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The attorneys at Gallivan & Gallivan provide effective, aggressive representation to individuals injured in the New York area. Our priority is to maximize the recovery of our clients injured due to the neglect of others.

The Joint Commission released its report on the top sentinel events of 2018 and, unsurprisingly, patient falls and “unintended retention of a foreign body” took the top spot for another year. According to the Joint Commission, a sentinel event is “an unexpected event in a healthcare setting that results in death or serious injury to a patient.” While the overall number of sentinel events has declined in the last decade, some hospitals have seen a sharp increase.

Overall, these are the top ten sentinel events recorded in 2018 followed by the number of events self-reported to The Joint Commission:

  1. Falls (111)

A distracted driver is almost 30 times more likely to crash in a highway work zone. In a recent study reported on by Science Daily, researchers at the University of Missouri found that drivers who answered a phone call, texted, or reported being distracted by a passenger were 29 times more likely to be in a collision at or near a federal highway work zone. Given the decade-long increase in the number of car accidents on American roadways, state and federal transportation agencies will use the study to implement “countermeasures” to reduce the number of distracted drivers.

Traffic safety experts say the results of the study are not entirely surprising. Distracted driving is dangerous and substantially increases the risk of a car accident or pedestrian accident. Further, work zones typically have riskier road conditions such as poor signage, narrower lanes, and reduced visibility. The study, which included only data from federal highways, also pointed out that the high speed limit on highways – generally, 55 mph – meant that collisions would be harder to prevent and any resulting injuries more severe. The data included more than 3,000 drivers and covered more than 50 million miles.

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America has one of the highest maternity mortality rates in the developed world and, sadly, that rate is only increasing each year. According to hospitals, these ever-increasing number of childbirth complications are primarily caused by demographic and financial considerations out of their control – poor access to healthcare compounded by pre-existing health problems which commonly afflict low-income mothers. A recent analysis by USA Today, however, shows a different cause and puts the primary blame on the hospitals, not the mothers.

According to the newspaper, many of the hospitals with a high rate of childbirth complications are “training hospitals” for medical students. The newspaper delves into several stories of women receiving poor care while delivering their child at the hands of these physicians-in-training. In one instance, Felicia West slipped in the bathroom and fell on her six-month pregnant belly. After being admitted to Touro hospital in New Orleans she suffered a seizure and went into respiratory arrested. The doctors performed a C-section on West’s child and, while the baby was fine, the mother’s health continued to deteriorate. The doctors misdiagnosed her with a rare blood disorder and in the following days, her blood pressure continued to increase. According to the American College of Obstetricians, a blood pressure reading over 160 is the “most important factor” of a coming stroke in pregnant women and new moms. Strokes that are not “treated expeditiously can result in maternal death.”

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Workplace fatalities in New York rose 55 percent during 2017, according to the U.S. Department of Labor. With 87 deaths during the year, the number of workplace fatalities has not been this high since 2008. The high number of deaths is especially surprising because the number of construction fatalities, the industry with the highest number of deaths each year, remained flat. Further, the high number of deaths follows a historically low number of deaths in the immediately preceding year. In 2016, only 56 workers died while performing their duties.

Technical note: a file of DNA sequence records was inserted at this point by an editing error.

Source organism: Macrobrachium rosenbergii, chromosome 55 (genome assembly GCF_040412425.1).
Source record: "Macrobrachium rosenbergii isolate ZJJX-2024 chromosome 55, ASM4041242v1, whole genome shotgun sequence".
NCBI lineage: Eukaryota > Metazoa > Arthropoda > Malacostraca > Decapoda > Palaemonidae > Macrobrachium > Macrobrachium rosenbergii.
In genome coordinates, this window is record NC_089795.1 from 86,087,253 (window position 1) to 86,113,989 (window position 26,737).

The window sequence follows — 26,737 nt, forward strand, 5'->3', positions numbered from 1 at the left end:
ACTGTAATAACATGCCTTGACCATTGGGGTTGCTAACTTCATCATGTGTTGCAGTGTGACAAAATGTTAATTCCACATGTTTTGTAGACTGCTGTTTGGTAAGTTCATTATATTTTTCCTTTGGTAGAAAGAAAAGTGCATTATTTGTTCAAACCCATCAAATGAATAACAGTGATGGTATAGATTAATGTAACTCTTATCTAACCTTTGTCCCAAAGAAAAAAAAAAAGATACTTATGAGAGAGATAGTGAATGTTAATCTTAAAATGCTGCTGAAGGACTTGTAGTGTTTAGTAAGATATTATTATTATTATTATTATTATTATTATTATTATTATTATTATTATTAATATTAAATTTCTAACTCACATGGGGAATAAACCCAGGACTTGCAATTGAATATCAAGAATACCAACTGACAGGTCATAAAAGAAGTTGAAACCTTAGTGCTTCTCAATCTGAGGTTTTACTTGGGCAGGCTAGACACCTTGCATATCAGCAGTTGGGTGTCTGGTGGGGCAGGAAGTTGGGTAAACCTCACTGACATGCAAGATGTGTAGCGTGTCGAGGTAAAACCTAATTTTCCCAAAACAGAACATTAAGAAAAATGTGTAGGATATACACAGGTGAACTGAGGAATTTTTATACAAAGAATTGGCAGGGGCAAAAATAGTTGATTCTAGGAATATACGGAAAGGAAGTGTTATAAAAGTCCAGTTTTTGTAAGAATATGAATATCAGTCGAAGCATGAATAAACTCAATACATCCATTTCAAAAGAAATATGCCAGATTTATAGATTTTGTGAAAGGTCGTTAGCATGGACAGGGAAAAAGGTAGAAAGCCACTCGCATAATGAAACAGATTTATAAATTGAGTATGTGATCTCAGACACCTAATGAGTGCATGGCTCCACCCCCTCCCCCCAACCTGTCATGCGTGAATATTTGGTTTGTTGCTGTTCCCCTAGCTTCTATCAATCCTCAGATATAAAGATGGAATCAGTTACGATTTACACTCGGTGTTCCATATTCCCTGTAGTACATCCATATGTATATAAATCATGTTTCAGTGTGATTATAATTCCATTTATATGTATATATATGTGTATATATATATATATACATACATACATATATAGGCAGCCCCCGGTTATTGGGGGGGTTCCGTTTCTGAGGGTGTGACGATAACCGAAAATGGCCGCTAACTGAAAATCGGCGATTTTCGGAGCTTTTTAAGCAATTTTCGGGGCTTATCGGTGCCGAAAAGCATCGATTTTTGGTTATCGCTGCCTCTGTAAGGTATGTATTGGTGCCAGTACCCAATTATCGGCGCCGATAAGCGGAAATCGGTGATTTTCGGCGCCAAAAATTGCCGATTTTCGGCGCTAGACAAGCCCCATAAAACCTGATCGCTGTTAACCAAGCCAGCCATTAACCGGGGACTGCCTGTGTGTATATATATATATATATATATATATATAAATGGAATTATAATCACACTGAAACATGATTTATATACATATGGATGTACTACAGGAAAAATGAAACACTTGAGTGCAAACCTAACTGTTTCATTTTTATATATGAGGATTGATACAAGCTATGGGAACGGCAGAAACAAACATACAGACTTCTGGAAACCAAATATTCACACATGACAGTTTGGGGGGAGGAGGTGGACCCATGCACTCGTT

According to The Wall Street Journal, the high number of deaths was caused by two anomalies. First, the year saw an oddly high number of deaths caused by “falls, slips, and trips” outside of the construction industry. In total, 31 people died during the year compared to 13 in 2016. Second, seven finance workers, an industry not known for its hazardous job conditions, died during the year. No finance workers died while working in the immediately preceding five years. In another historical anomaly, workers dying from “unintentional overdoses” almost doubled from 10 to 18. With more Americans addicted to dangerous opiates, economic analysts expect this number to continue to increase.

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With Americans living even longer, hospitals have begun evaluating the best methods to ensure elderly surgeons are safe and competent in the operating room. Unlike other industries, such as aviation where commercial pilots are required to retire at 65, doctors and surgeons are not obligated to put down the scalpel and leave the operating room upon reaching a certain age. Given the precision and high stakes of performing an operation, health care experts worry whether this is a good idea – especially when studies show that doctors are not accurate judges of their own abilities.

Research has unambiguously shown that cognitive and physical abilities decline with age and surgeons must possess exceptional skills in both these areas to remain effective. The consequences of a delayed reaction or a minor slip of the forceps can be the difference between a patient living or dying. Studies on the mortality rate of patients with elderly surgeons have been mixed, however, with some studies showing a higher rate of patient deaths for surgeons over the age of 60 and other studies showing a lower rate. Speaking to The New York Times, Dr. E. Patchen Dellinger, an expert on aging physicians, said that the older surgeons bring to the operating room may outweigh his or her decline in abilities. In his opinion, there “are sharp, wonderful doctors, and those who need to stop” which he estimated to be approximately 5 to 10 percent of doctors over the age of 75.

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After a decade of rapid consolidation in the healthcare industry, researchers are now analyzing the effect of hospital mergers and the results show lower-quality care and higher prices for patients. According to an analysis by The New York Times, hospitals see an increase in both patient mortality rates and “patients with major health setbacks” after merging with another hospital. With one less competitor in the geographic area competing for patients, the higher price for medical care after a merger should not be surprising. However, hospitals and healthcare systems have often rallied public support for their mergers by touting improved patient care as one of the tangible benefits. Given the increased breadth of healthcare offered by larger hospitals and a supposedly synergistic benefit from having a single healthcare provider, hospitals reasoned that larger and more capable hospital systems would lead to better outcomes for their patients.